NHPR Earns Top Honor for Reaching Major Growth in Benchmarks

sustainers, Membership, Corporate Support, Major Giving, leadership, Benchmarks

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Winning the 2020 Benchmarks for Public Radio Fundraising Award is no easy feat, yet NHPR did just that with a little grit and plenty of perseverance. The big takeaway? Pay close attention to Benchmarks and you, too, could win the coveted honor next year.

Benchmarks are an annual data collection methodology that Greater Public compiles, measuring each participating stations’ fundraising performance and potential, both overall and in each individual fundraising area. According to Greater Public, this is the most purposeful way to measure stations’ fundraising effectiveness and efficiency.

In 2017, NHPR brought in Deb Turner as its development director, with proven experience in building both major gifts and membership programs--and a strong believer in Benchmarks. 

Turner immediately went to work tracking Benchmarks. It helped her determine where the gaps were, including areas in which NHPR hadn’t been performing well, particularly in the areas of major gifts and sustainers. 

“We knew we were underperforming,” observes Turner. “Using the Benchmark tool, we were able to identify what to prioritize and invest in.”

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Authentic Representation Through On-Air Fundraising

Membership, email, on-air drives, engagement

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“If you can see it, you can be it.”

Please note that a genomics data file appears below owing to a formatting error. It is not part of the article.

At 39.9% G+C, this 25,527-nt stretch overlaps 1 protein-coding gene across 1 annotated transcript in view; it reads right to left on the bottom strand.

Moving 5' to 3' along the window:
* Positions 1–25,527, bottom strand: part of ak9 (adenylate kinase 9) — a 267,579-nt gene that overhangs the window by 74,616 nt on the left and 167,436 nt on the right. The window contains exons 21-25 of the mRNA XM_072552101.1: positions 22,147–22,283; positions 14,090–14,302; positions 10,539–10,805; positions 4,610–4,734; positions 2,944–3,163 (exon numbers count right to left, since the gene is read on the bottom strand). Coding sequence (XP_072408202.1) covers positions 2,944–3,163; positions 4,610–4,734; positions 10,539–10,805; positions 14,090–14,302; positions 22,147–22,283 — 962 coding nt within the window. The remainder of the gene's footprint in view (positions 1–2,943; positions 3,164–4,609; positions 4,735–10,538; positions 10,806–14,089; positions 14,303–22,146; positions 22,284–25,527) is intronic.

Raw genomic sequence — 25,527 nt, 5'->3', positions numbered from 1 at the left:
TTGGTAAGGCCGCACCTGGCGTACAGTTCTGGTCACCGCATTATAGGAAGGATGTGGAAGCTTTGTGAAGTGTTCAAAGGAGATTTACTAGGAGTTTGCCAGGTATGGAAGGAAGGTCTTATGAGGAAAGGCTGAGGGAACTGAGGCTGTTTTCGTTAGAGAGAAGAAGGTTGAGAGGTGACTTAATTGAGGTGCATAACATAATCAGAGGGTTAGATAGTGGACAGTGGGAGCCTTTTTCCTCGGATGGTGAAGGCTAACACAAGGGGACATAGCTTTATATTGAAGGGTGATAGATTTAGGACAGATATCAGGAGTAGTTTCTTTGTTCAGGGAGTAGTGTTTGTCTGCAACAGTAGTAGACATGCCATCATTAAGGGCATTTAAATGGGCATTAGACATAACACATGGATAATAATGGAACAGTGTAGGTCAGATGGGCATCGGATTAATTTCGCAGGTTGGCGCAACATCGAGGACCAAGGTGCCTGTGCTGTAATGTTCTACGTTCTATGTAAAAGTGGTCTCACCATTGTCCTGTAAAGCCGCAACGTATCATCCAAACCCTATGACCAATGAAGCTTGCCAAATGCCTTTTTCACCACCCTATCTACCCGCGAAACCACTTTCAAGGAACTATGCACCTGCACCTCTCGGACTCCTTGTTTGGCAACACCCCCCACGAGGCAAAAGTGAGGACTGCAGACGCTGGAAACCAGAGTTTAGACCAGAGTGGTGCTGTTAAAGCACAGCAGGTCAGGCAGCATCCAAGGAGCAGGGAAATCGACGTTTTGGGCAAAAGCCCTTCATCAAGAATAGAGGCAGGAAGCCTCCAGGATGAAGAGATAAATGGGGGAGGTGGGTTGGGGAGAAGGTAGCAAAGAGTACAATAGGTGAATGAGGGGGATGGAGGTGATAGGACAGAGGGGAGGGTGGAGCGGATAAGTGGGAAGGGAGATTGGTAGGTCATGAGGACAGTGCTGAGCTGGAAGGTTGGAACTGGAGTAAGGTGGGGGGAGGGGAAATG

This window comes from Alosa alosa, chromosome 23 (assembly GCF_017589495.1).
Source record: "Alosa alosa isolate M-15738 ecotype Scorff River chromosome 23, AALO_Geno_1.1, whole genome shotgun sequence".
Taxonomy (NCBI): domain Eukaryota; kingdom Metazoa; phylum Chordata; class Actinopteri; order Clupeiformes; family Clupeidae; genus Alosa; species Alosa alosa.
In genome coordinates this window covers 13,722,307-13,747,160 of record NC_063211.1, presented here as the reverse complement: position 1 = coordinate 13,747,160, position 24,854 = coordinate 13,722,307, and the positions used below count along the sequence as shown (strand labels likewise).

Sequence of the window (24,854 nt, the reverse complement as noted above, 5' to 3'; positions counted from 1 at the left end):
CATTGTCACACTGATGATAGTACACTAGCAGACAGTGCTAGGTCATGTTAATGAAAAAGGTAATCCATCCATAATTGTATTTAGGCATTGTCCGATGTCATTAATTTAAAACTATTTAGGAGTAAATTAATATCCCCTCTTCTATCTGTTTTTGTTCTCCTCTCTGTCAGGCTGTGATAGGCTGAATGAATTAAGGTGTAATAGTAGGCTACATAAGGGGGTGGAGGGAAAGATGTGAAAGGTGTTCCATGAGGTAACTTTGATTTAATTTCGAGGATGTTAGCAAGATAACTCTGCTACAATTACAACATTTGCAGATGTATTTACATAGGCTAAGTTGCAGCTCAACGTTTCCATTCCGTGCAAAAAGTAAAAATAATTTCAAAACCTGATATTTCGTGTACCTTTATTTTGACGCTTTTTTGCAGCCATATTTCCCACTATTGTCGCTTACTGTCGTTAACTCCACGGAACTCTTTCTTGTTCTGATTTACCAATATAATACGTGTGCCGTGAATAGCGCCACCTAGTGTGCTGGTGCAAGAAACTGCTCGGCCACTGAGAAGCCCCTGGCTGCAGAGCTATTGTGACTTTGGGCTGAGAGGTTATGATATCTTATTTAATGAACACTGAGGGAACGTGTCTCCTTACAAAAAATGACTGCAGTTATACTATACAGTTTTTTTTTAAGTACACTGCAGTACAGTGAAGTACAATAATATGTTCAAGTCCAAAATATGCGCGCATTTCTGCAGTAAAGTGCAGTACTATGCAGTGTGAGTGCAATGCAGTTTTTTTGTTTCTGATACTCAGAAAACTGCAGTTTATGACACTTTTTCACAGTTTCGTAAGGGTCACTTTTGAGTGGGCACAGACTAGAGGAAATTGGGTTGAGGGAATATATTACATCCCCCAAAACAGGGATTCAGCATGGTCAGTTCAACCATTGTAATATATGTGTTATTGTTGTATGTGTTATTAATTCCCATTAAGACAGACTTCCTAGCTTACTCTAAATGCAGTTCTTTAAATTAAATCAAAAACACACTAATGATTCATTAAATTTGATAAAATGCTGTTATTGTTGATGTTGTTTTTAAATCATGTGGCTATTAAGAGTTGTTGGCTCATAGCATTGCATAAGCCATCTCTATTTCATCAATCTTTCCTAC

– Elizabeth Marvel

I met Jamie Green, Multi-Platform Senior Producer at Public Broadcasting Atlanta, at an on-air fundraising conference in 2018. While we connected on strategy and being from similar markets, it was also noticeable that there weren’t many people in attendance who were African American or Latinx. Jamie and I shared our dreams for a future in public media where diversity, equity, and inclusion would be embedded in all fundraising efforts for the entire system. In the time since, we’ve both worked to make that vision a reality at our respective stations. We now find ourselves with an opportunity to share our stations’ DEI fundraising efforts, and, more importantly, with a public media system that is receptive to learning and committed to growing.  

Authentic representation and building diverse community connections is important for all stations, regardless of the market. It is even more essential in the Greater Houston area, where I serve as Director of Membership and Donor Services at Houston Public Media. Houston has been named the most diverse city in America, and based on demographic studies, we can see that our youth is predominantly BIPOC.

It’s not uncommon to hear public media professionals expressing concerns about alienating their current audience with DEI-heavy fundraising. The key takeaway for all stations is if your content and messaging is not reflecting the diverse voices in your community, you’re not going to be prepared for the future.

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The Time to Prioritize Digital Revenues and Engagement Is Now

Membership, email, online giving, donor acknowledgement

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At Greater Public, we connect individuals who are working on similar problems at different organizations within the public media system. We believe that when these folks share support and knowledge, we all gain insights about our industry as a whole because the challenges we face are rarely unique.

By applying this philosophy to research and testing of digital fundraising, we’ve concluded that public media’s digital fundraising practices need urgent attention and prioritization.